1

The greatest invention of all time, hands down, bar none, period!

This is a hyperbolic expression, with each of the three phrases separated by commas serving to emphasise the idea of something deserving superlatives.

I wonder what is the idiomatic French equivalent of this expression?

  • Hi. Could you provide some links explaining it in English? That can be interesting for people like me who is not so fluent. – lemon Sep 23 '17 at 8:01
  • @lemon Hi. I don't think there is a dictionary entry covering all these three as a single set expression. As for the meaning of each, tlombart offers a comprehensive explanation. :) Another variant is: "hands down, bar none, end of story!" or "hands down, bar none, the best!". – Con-gras-tue-les-chiens Sep 23 '17 at 9:14
6

The period ! one is the easiest to translate : you can say point final ! to close an argument in French. This is the same as it is in English, it refers to the punctuation mark, and can be used similarly.

Je t'ai demandé d'aller te coucher, point final !


Hands down actually translates to the opposite in French : haut la main. Facilement, or its more familiar form facile are equally used I guess. Another translation could be les doigts dans le nez, although it doesn't fit in this context of superlative.

Il a réussi le test haut la main
C'est facilement le garçon le plus beau de la pièce !
Il les a facile tous battus
J'ai réussi les doigts dans le nez


Regarding bar none, the easiest translation is sans exception.

C'est le meilleur, sans exception


Now, if you want to say all three as an idiomatic expression in French, I don't believe there is an super-hyperbolic expression consisting of 3 other hyperbolic expressions. I guess you will have to stick to only one of these... This is my best attempt at a literal translation :

C'est sans exception la meilleure chose jamais inventée, point final !

  • 1
    Hi. How do you feel about "C'est de loin la meilleure chose jamais inventée, un point c'est tout !"? :) – Con-gras-tue-les-chiens Sep 23 '17 at 9:02
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    I'd also suggest "point barre", but I also like Alone-zee solution. Anyway "il les a facile tous battus" is not correct. – Distic Sep 23 '17 at 9:10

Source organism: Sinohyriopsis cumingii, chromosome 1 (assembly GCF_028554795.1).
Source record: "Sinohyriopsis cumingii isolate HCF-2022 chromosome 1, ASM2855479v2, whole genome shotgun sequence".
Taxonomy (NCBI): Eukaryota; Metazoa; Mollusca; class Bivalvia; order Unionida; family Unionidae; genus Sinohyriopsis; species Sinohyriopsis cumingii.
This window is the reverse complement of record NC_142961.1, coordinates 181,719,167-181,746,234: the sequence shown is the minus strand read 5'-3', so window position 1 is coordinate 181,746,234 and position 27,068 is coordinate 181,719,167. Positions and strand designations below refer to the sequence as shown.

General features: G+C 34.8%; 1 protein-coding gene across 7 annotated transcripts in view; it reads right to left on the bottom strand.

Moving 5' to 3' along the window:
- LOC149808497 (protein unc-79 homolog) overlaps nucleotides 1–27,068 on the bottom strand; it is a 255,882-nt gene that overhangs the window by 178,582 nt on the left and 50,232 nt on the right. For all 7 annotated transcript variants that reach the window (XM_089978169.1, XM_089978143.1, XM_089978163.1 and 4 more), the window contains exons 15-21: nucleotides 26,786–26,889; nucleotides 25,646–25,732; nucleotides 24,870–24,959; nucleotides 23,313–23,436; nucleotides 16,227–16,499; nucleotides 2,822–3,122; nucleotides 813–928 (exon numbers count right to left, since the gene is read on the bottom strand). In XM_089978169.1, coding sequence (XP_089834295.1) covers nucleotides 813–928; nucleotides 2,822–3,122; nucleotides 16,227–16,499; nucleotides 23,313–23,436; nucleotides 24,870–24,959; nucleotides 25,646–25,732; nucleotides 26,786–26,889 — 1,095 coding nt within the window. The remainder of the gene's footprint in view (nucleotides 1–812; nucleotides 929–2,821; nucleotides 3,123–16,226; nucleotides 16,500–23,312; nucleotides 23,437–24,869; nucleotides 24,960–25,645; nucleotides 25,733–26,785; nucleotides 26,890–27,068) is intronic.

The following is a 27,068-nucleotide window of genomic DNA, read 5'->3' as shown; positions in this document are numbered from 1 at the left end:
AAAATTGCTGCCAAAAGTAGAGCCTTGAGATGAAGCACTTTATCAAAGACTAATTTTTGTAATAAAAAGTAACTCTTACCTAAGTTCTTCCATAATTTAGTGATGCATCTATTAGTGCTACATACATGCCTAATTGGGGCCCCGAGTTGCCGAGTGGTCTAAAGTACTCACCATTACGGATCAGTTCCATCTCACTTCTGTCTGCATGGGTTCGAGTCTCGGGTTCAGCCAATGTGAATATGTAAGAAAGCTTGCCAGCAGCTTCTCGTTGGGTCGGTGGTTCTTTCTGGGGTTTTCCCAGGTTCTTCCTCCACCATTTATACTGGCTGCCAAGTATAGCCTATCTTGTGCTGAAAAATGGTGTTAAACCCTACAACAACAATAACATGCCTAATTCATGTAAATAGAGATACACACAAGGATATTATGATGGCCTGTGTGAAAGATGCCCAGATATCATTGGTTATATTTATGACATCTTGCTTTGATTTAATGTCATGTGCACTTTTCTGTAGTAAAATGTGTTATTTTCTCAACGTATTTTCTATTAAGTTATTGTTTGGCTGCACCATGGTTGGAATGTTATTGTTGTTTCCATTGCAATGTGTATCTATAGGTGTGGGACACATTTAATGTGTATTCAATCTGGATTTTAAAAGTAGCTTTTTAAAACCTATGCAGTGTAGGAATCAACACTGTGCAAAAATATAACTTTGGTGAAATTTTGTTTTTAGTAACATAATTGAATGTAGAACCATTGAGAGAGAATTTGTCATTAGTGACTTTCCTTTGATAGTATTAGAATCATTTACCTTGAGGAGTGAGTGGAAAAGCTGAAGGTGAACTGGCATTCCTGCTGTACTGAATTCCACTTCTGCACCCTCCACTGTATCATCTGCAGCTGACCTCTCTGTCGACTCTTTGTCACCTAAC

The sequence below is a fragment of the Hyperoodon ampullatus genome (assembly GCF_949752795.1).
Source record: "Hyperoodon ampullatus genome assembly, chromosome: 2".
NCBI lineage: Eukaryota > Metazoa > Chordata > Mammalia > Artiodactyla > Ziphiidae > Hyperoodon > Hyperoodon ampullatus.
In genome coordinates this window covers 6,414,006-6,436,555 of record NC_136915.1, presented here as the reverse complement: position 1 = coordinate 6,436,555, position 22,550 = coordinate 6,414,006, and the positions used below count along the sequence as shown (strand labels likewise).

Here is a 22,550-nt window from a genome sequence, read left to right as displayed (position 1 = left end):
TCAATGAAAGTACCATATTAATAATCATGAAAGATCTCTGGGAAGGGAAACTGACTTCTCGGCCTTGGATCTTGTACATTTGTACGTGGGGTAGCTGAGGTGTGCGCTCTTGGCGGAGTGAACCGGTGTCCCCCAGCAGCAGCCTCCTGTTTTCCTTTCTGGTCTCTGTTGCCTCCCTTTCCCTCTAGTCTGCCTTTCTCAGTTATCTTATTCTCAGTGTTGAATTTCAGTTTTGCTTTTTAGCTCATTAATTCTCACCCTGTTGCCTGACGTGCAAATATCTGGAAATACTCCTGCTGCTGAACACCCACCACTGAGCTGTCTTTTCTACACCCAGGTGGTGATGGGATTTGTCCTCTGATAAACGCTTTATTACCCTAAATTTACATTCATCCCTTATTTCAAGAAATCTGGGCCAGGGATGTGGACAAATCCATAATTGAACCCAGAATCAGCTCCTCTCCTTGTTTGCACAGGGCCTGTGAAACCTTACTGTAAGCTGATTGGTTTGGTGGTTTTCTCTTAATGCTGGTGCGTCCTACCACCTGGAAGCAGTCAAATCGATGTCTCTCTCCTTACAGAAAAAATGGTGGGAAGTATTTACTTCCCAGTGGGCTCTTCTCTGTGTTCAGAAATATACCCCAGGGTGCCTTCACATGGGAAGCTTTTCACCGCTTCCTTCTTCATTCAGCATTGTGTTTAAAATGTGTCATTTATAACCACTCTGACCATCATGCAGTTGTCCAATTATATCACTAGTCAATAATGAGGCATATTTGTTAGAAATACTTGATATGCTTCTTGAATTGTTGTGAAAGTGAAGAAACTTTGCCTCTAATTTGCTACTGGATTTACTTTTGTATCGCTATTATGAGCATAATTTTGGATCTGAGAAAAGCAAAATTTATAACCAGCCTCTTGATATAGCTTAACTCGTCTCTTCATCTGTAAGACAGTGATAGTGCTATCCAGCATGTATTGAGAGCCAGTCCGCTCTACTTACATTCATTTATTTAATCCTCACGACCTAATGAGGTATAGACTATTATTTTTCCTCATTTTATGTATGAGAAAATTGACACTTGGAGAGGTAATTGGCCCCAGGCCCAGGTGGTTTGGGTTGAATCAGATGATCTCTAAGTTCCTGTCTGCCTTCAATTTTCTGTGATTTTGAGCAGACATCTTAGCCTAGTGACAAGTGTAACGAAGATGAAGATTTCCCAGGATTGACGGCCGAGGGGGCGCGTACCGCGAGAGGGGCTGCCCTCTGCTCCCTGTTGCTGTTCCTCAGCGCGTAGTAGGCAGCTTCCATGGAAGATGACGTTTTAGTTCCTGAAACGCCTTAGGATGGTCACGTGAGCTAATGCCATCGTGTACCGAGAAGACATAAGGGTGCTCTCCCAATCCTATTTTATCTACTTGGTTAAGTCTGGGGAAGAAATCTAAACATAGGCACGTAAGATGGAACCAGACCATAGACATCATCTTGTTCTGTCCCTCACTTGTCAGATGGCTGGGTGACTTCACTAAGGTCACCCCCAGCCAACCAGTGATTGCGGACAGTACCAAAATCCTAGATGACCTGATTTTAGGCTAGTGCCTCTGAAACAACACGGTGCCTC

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    @Alone-zee : Yes, even if I prefer if with a comma : "point, à la ligne". But it exists without it also (just because people say it to fast). – Distic Sep 23 '17 at 9:40
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    @Alone-zee c'est de loin is a great translation i didn't think of ! it would be corresponding to hands down in English, i guess. un point c'est tout and point, à la ligne are variants of point final and all three mean the same and can be used similarly. point, à la ligne strangely reminds me of a dictation exercise and therefore i'm not sure it would fit the hyperbolic context here. à la ligne also suggests something else is coming after ! another paragraph or statement ! whatsoever it is very much understandable – tlombart Sep 23 '17 at 13:43
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    @Distic I agree with tlombart here. Facile used as an adverb (for facilement) is common colloquial French, and not only in Southern France. E.g. Jean-Michel Baudouin a déclaré au micro d'Equidia : "L'autre jour, il a gagné facile. C'est encore le cas ici. Il a eu une course sage..." – jlliagre Sep 23 '17 at 15:33
5

C'est de loin la plus grande invention de tous les temps, il n'y a pas photo !

  • 1
    Hi. What do you think about mixing and matching "de loin" and "il n'y a pas photo"? "C'est de loin la meilleure chose jamais inventée, il n'y a pas photo !" – Con-gras-tue-les-chiens Sep 23 '17 at 9:23
  • It sounds good. – jlliagre Sep 23 '17 at 9:24
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    +1 for connecting (just as "hands down" does in English) the notion of an easy win to the "Sport of Kings." – Papa Poule Sep 23 '17 at 14:33

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